We have several recurring test passes that we do on a seemingly always recurring basis. One example is performance passes - you can never have too much performance - international passes, accessibility and now we are focused on setup.

Setup seems pretty easy, and in one respect it is. You "just click setup" and then make sure OneNote starts when you are done.  (It's very easy to think that after setup testing passes, all you have have really done is unblocked everyone else and they can now get the rest of the testing done.) But this hides a huge test matrix.

One of the most easily defined variables we take into account is the operating system. For OneNote 2010, we tested with Windows XP, Vista, Windows 7, Windows 2003 Server, Windows 2008 Server and Windows 2008 Server R2. So right off the bat, we had 6 versions of Windows to test. Then remember each version of Windows may have Service Packs available and the matrix begins to grow. And the servers have terminal server options, Windows 7 has Windows XP mode and there are 32 and 64 bit versions of each. This takes the 6 original operating systems and ramps it up to 30 at least.

After that, the next most obvious variable to define is whether a previous version of OneNote is installed. Here we had it a tiny bit easier than other applications which have more previous versions - we had only to consider to OneNote 2003 and OneNote 2007. Now we are at 90 test cases.

Once you start to look at that even this simple matrix and compare it to our features that install during setup, you can identify some holes in our coverage here. OneNote 2010 installs addins for Word, Outlook, Internet Explorer an PowerPoint. And the Outlook addin worked for Outlook 2003 and 2007 in addition to 2010, and the IE addin needed to work with IE6 through 10. Same for Word and PowerPoint.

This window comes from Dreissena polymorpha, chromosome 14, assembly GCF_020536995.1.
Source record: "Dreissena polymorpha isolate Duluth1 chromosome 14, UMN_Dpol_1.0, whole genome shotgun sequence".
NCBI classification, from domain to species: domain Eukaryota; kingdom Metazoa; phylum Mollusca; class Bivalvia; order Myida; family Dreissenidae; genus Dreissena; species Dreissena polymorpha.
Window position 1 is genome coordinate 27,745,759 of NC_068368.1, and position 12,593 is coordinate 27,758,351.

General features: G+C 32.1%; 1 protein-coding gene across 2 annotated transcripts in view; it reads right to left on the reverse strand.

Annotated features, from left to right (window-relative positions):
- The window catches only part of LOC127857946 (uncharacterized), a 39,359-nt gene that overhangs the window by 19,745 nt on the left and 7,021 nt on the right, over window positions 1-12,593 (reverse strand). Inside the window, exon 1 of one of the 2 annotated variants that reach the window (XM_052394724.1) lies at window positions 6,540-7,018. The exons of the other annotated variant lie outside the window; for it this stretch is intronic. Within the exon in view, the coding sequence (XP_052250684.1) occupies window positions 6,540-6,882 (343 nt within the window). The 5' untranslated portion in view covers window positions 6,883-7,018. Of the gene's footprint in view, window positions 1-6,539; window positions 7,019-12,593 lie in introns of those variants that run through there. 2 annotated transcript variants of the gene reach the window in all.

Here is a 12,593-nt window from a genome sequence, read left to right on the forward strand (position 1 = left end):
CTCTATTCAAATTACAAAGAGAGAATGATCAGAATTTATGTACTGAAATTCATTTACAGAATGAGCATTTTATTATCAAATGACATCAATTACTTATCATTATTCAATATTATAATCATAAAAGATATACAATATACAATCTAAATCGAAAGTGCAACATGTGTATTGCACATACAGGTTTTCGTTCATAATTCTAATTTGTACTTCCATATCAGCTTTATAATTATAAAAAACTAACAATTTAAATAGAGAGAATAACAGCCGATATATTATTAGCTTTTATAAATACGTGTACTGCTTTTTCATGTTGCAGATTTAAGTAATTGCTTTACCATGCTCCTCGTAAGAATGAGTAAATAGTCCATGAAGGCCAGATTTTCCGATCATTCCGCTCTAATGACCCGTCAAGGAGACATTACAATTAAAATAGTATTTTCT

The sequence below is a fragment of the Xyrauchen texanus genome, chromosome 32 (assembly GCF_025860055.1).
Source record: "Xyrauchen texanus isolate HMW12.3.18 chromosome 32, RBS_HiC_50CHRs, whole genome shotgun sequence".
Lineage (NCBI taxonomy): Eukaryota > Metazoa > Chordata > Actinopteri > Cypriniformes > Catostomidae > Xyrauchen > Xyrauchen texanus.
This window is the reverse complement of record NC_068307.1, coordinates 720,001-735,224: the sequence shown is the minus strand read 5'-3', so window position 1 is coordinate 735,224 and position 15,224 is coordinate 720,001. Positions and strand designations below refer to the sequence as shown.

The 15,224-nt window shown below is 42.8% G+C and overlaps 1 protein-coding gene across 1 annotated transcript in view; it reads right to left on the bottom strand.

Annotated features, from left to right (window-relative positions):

So we had to create cases for each previous version of Office.

And then you can imagine users that have (and keep) PowerPoint 2007 but upgrade the rest of Office to 2010.

The test matrix now stands at over 1000 test cases. And we still haven't considered uninstalling (downgrading), repair cases, the Send to OneNote printer (and whether or not the needed XPS printer and .net framework was installed), third party addins, administrative vs. user installs, and so on.

And once you get a huge test matrix like this defined, you really start to consider automating all test setup cases so you don't have to do this manually….

A tester's work is never done.

Questions, comments, concerns and criticisms always welcome,

John